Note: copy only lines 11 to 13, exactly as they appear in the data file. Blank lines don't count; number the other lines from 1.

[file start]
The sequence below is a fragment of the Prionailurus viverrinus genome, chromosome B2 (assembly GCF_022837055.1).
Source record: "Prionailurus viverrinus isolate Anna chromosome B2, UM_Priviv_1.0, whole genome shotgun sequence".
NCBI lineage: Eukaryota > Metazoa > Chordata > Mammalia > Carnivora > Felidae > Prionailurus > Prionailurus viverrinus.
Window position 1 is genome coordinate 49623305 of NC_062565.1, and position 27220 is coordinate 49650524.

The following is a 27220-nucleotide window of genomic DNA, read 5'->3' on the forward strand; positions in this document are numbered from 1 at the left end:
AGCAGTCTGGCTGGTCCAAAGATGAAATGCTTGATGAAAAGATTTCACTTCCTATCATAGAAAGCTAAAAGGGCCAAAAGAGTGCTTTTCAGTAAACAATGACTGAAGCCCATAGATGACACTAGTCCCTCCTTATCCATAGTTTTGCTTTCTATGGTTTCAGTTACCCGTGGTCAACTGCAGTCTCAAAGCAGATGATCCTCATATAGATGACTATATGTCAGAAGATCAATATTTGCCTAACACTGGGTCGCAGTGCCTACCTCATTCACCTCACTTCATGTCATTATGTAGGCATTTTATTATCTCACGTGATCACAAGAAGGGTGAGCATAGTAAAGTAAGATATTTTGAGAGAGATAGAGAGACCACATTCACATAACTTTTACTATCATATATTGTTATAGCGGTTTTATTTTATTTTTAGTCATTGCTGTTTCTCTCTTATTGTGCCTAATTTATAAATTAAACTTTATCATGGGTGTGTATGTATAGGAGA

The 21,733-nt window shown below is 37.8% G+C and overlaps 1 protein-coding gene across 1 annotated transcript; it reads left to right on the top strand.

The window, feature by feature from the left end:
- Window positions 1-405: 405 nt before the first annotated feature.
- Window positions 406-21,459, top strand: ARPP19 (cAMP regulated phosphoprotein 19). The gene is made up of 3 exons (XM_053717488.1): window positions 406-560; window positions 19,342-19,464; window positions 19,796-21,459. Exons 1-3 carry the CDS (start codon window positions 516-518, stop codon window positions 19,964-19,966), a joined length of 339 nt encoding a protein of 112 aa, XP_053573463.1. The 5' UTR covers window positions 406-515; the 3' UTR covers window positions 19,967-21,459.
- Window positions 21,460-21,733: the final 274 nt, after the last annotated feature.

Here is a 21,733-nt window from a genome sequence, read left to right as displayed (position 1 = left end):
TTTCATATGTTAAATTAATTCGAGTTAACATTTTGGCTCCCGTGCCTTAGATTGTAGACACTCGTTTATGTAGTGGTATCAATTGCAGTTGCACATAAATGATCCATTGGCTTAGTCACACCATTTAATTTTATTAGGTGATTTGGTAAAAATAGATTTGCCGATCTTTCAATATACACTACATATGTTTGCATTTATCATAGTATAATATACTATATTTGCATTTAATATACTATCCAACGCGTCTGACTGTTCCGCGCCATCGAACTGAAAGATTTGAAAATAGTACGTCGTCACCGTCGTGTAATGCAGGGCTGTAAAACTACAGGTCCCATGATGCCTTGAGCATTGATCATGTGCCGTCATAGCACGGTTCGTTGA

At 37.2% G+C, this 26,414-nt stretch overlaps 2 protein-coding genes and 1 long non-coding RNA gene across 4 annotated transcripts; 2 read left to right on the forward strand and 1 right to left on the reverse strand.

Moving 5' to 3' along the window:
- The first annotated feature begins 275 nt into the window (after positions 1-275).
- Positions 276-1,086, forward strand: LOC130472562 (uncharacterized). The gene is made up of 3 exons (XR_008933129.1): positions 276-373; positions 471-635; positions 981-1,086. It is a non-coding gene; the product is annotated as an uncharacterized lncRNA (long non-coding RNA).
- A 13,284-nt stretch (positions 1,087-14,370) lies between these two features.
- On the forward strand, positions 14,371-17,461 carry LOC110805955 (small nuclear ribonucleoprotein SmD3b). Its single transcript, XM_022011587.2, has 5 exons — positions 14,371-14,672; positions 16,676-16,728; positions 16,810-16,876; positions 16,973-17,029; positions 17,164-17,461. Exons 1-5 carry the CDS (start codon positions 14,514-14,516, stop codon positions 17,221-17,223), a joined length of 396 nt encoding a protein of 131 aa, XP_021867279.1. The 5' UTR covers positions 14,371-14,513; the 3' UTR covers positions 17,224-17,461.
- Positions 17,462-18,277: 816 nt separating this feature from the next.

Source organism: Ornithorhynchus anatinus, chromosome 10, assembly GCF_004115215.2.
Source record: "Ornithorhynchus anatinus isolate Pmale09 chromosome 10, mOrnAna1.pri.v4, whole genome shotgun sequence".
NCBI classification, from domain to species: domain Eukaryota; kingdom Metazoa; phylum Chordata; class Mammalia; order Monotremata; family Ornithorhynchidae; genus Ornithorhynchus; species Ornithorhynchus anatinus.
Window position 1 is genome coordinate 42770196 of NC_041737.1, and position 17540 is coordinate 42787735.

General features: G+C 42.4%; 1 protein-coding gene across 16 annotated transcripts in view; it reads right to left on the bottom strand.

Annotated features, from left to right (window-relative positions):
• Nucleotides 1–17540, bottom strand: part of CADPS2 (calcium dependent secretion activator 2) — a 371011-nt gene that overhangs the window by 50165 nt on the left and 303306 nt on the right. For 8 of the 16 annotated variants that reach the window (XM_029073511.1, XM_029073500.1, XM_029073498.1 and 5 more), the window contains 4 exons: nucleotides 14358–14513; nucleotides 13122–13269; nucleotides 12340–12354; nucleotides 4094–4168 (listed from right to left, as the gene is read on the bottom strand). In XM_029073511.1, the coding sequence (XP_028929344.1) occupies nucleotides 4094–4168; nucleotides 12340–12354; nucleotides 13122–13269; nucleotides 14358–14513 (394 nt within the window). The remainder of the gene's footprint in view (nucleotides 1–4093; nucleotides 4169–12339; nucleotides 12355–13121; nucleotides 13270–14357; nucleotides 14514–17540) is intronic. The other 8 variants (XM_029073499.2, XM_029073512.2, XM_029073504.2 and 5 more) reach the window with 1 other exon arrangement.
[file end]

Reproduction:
- Window positions 21,460-21,733: the final 274 nt, after the last annotated feature.

Here is a 21,733-nt window from a genome sequence, read left to right as displayed (position 1 = left end):
TTTCATATGTTAAATTAATTCGAGTTAACATTTTGGCTCCCGTGCCTTAGATTGTAGACACTCGTTTATGTAGTGGTATCAATTGCAGTTGCACATAAATGATCCATTGGCTTAGTCACACCATTTAATTTTATTAGGTGATTTGGTAAAAATAGATTTGCCGATCTTTCAATATACACTACATATGTTTGCATTTATCATAGTATAATATACTATATTTGCATTTAATATACTATCCAACGCGTCTGACTGTTCCGCGCCATCGAACTGAAAGATTTGAAAATAGTACGTCGTCACCGTCGTGTAATGCAGGGCTGTAAAACTACAGGTCCCATGATGCCTTGAGCATTGATCATGTGCCGTCATAGCACGGTTCGTTGA